“I noticed that,” I said.
“You fucking with me, man,” he said. His dark eyes gleamed at me.
“Not me,” I said. “I’m just looking for this little girl.”
“Parents want her home,” I said.
“They think she around here?”
“And they don’t like their little sweetie giving blow jobs in the back seat of some John’s car?” he said.
“Ain’t our problem,” he said.
“No. It’s mine,” I said.
“They paying you?” he said. The woman stood motionless, hugging herself, shivering, paying attention only to the black man. Like an attentive dog. That’s probably where she got the scar near her eye. Obedience training.
“Whyn’t they come look for her themselves? I had a kid run off, I’d go get her myself. I wouldn’t waste money on some shoofly.”
“Too busy, probably.” I said. “Maybe too scared. Guys like you would scare them.”
“I don’t scare you?” he said.
“Not very much,” I said.
He grinned and took his hands out of his coat pockets. In the right hand was a brown leather sap. He tapped his palm with it. I reached out with my left hand and snapped it away from him.
“Reflexes,” I said. “You spend your time pushing around drunken high school kids and your reflexes go.”
He looked at me with his eyes half shut. I was about three inches taller than he was and he had to look up slightly. Never an asset.
“Quick,” he said. He looked at the woman. “See? I told you he ain’t no tourist.” As he talked he was absently untying his belt that held his trench coat closed.
I said, “If you open that coat I will clean your teeth with your sap.”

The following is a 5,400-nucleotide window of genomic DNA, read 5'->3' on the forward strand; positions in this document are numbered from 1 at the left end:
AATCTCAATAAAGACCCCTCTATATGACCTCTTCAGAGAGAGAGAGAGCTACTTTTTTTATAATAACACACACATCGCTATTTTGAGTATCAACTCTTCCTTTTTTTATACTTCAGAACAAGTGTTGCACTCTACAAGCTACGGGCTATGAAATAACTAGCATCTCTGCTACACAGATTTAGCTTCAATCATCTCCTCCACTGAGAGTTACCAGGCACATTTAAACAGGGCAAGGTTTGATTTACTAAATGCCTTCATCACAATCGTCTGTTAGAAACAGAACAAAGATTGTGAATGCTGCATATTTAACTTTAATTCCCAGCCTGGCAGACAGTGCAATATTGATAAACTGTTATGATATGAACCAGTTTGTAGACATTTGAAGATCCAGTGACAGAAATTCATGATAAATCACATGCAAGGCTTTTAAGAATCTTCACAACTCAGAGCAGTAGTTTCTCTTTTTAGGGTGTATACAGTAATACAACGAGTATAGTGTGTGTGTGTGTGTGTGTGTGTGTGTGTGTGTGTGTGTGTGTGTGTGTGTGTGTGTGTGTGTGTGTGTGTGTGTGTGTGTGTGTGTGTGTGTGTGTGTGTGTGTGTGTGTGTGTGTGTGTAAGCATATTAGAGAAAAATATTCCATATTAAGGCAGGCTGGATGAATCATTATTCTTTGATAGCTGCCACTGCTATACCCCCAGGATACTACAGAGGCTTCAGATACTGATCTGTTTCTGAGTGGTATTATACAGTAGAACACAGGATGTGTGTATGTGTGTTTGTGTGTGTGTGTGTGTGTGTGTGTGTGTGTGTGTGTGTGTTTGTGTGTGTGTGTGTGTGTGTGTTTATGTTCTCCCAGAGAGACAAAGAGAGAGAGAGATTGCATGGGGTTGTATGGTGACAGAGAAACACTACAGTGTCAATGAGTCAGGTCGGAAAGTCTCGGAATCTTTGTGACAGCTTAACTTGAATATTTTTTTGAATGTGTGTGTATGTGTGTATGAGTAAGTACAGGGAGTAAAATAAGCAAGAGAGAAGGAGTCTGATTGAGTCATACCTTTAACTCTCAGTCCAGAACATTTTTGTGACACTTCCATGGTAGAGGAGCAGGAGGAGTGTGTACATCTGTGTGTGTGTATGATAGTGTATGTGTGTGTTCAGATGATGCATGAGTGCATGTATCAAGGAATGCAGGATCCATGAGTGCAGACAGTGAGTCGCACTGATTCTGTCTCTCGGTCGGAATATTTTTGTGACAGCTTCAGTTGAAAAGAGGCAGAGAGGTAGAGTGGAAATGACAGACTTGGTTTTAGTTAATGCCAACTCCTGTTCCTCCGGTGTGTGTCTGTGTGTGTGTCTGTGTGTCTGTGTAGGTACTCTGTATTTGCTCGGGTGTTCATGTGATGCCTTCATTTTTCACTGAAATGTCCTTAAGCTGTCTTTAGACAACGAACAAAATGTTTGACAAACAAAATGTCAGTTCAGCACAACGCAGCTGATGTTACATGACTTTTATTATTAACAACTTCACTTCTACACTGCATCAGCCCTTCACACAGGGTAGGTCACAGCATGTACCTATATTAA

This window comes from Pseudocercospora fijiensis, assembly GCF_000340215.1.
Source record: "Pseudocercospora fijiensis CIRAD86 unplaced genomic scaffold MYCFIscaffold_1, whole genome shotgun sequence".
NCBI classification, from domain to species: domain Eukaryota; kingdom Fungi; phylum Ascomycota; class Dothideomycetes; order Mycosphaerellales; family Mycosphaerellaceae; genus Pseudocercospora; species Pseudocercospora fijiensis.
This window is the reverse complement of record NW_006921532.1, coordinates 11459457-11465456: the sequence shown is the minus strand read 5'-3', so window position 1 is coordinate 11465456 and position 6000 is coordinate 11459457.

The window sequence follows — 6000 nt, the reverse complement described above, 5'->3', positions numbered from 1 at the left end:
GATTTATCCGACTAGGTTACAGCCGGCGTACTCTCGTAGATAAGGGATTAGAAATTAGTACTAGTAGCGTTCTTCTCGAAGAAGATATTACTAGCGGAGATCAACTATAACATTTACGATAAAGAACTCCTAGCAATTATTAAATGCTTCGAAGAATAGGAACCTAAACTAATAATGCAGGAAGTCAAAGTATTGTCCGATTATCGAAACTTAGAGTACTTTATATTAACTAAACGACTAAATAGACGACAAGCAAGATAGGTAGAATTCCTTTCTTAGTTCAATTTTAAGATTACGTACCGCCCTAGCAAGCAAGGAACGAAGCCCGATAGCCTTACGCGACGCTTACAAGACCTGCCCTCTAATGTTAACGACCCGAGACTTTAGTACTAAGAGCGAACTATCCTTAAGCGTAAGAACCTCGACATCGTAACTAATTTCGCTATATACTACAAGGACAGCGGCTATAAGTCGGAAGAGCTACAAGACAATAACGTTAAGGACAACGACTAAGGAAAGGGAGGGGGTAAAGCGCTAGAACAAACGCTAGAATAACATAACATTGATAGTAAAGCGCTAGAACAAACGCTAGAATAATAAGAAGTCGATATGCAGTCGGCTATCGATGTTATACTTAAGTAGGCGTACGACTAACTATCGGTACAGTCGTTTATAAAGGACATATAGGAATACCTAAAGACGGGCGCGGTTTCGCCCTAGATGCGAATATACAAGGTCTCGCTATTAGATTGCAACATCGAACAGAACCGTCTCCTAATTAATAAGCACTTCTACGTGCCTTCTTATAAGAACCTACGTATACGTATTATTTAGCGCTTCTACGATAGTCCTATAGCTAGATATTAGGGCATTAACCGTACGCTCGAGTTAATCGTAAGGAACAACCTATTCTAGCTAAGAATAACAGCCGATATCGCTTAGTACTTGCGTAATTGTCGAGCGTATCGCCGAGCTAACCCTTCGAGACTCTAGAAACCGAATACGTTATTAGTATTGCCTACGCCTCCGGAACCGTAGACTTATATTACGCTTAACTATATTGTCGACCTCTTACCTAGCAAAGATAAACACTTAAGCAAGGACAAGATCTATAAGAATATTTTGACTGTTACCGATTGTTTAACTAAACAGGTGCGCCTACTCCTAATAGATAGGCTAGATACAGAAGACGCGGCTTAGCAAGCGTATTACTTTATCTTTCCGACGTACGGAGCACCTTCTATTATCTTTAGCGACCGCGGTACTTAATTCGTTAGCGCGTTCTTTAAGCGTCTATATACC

He was indignant. “What’s the matter with you, man?” he said.
“If you got a piece,” I said, “it’s dumb to keep it buttoned up under your coat.”
He looked at my coat. It was hanging open. “I got no piece, man,” he said.
“I do,” I said. “And now I got a blackjack too.”
“You asking for a lot of trouble, Jim.”
“I can handle a lot of trouble,” I said. If only I still smoked. A line like that needs cigarette smoke curling around it. “While we’re waiting for it to start, why don’t you take a walk?”
“You keeping the sap?” he said.
“I’m going to count five. If you’re still here, I’m going to rattle your face with it.”
He raised his hands slightly, “All right, man. All right, be cool.” He jerked his head at the woman.
“No,” I said. “Just you.”
He put one hand out to take the woman’s arm. I flicked the blackjack out and tapped him on the forearm. It was a light tap, but the weighted head of the thing would make his arm go numb.
“One,” I said. “Two.”
He turned and walked down the street away from us.
There was no expression on the woman’s face. She still hugged herself and shivered. “He ain’t gonna let you roust him like that,” she said.
“I think he just did.”
She shook her head. “Nope. He gotta be first man. Specially in front of one of his girls. He be back.”
“You know the girl,” I said.
“What’s the difference?”
“I’m worried about her. She’s sixteen and tricking in the Zone.”
“Little blond honky do it, everybody gets worried. How come you ain’t worried about me?”
“Nobody hired me to worry about you,” I said. “You want to retain me?”
“I seen her around,” the woman said. “Suburb pussy.”
“Who’s her pimp?”
She shrugged again. “Red, maybe?”
“Red got a last name?”
“I don’t know. White dude, red hair.”
“Coincidence,” I said.
“Never mind. Where’s Red hang out?”
“Bar called The Slipper, down toward Boylston.”
“I know where it is. You want my coat?”
She shook her head. “Trumps don’t let us wear none,” she said. “Say it’s not sexy.”
“Trumps? The guy I just talked with?”
She nodded. “You better remember it. You gonna see him again, you hang around here.”
I held the blackjack out to her. “Here. When you see him give this back to him.”
She shook her head. “Naw. He gonna be mad enough. I gotta take a beating now. I don’t want to make him madder.”
“What’s he going to beat you up for?”
“’Cause I seen you roust him.”